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SLC students walk to raise money for juvenile diabetes

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BRASHER FALLS - St. Lawrence Central students did their part on Friday to raise money for the Juvenile Diabetes Research Foundation in memory of a former student who suffered from diabetes.

Teacher Aimee Perry organized the effort that, in part, remembered one of her students, Lauryn E. Dana, who died in a July 2012 accident near Antwerp along with her mother, Laurie A. Dana; her sister, Caitlyn O. Dana; and her grandmother, Janet P. Dana.

Laurie Dana, 42, was a special education/speech teacher at St. Lawrence Central Elementary School. Caitlyn, 14, was to enter the ninth grade, and Lauryn, 11, was a rising sixth grader. Janet Dana, 69, was a former teacher at Brushton-Moira Central School. Also killed was Caitlyn’s friend, Shannon Planty, 14, a student in the Brushton-Moira Central School District.

Lauryn had been diagnosed with Type I diabetes at age 4 and battled the disease throughout her life, making the fundraiser even more special, according to Ms. Perry.

“Lauryn was a student of mine. She was in my first-grade class. She was diagnosed with Type 1 diabetes when she was 4 years old.

This year another student in her class, Cole Reiter, is also diabetic. He was diagnosed when he was 3 years old. Some other members of his family also have diabetes, including his father who is a Type 1 diabetic.

Forty children are diagnosed with diabetes each day, according to the Juvenile Diabetes Research Foundation.

Ms. Perry had approached the district’s board of education in July about doing something for the Juvenile Diabetes Research Foundation. She said the walk would help remember the Dana family, but also serve as a fundraiser for the Juvenile Diabetes Research Foundation and offer some physical fitness in the process. Students walked by class for 15 minutes on Friday.

“I let the teachers choose the route as long as they go by the Dana memorial” in front of the elementary school,” Ms. Perry said Friday as more students made their way outdoors.

There, they received a helium-filled balloon, which they released in front of the memorial, which bears the pictures of Laurie, Caitlyn and Lauryn.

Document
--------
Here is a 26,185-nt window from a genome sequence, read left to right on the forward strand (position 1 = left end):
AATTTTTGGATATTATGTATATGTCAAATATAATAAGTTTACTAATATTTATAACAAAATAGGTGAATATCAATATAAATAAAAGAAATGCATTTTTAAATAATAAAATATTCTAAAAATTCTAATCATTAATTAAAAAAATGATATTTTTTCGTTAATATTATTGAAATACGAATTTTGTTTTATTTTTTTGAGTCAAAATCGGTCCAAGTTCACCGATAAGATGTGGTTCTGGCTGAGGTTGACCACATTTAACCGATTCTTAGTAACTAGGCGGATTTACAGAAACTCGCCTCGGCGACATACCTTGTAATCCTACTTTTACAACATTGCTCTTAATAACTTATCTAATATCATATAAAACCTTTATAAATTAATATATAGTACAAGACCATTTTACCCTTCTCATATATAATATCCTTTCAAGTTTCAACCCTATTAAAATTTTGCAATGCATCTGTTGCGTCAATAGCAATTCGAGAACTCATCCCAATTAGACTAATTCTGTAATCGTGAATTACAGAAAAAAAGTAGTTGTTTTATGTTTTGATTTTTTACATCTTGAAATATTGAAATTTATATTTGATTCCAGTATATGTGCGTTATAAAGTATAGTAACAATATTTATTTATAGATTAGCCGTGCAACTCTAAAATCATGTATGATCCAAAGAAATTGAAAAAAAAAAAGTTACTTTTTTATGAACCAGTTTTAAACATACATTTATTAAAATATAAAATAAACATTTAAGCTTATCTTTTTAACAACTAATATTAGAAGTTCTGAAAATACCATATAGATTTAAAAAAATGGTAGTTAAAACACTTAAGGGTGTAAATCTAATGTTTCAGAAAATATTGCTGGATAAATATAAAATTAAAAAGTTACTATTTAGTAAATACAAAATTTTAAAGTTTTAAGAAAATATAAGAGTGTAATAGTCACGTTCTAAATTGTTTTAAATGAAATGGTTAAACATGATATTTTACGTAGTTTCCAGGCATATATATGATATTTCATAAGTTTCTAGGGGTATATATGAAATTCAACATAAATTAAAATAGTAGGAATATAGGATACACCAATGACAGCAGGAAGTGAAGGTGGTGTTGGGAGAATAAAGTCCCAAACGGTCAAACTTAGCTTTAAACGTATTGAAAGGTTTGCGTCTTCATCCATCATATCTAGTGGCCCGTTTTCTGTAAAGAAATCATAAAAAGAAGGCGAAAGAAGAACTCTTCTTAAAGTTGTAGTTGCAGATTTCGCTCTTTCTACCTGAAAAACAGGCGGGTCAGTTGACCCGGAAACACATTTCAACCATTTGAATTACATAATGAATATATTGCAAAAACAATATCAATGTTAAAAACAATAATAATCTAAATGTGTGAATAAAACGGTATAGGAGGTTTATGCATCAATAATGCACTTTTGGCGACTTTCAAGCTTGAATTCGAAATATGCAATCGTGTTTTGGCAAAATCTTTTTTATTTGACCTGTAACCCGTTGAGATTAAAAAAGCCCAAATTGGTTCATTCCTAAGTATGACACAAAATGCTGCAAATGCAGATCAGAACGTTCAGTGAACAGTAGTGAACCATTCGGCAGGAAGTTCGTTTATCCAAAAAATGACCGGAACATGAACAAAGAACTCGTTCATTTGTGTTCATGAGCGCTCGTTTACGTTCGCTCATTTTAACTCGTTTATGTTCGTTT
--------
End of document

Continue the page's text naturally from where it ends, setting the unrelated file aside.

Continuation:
The efforts also included a guest speaker, Stacy Howlett, who talked to middle and high school students about diabetes, and elementary school students watched an educational video that gave facts about diabetes and showed what happened to the body of a diabetic. Through the video, students also learned that everyone, including famous people, can suffer from diabetes, Ms. Perry said.

There were also morning and afternoon announcements on the school’s public address system that gave information about diabetes and tips such as eating healthy and exercising regularly.

There was also a fundraiser in which students sold paper sneakers for donations.

“The lobby is full of them,” and several more were waiting to be put on the walls, according to Ms. Perry.

Students took them home to sell and had a week before the money had to be turned in to the school.

“They went home with envelopes last Wednesday or Thursday and had until today,” she said.

Cole himself collected $80 for the cause.

“I said thank you for donating,” he said.

On Friday, students made their way outside and took a walk around the campus to wrap up the event.

“Each class had a balloon to release,” Ms. Perry said, and there was also a poster where each student placed their sticker so they could determine how many had walked that day.

She said she was fortunate to have the assistance of the school’s PTO in planning the event.

“The PTO helped tremendously. It was difficult, it was just time-consuming. Getting all the envelopes to all the students took time,” Ms. Perry said.

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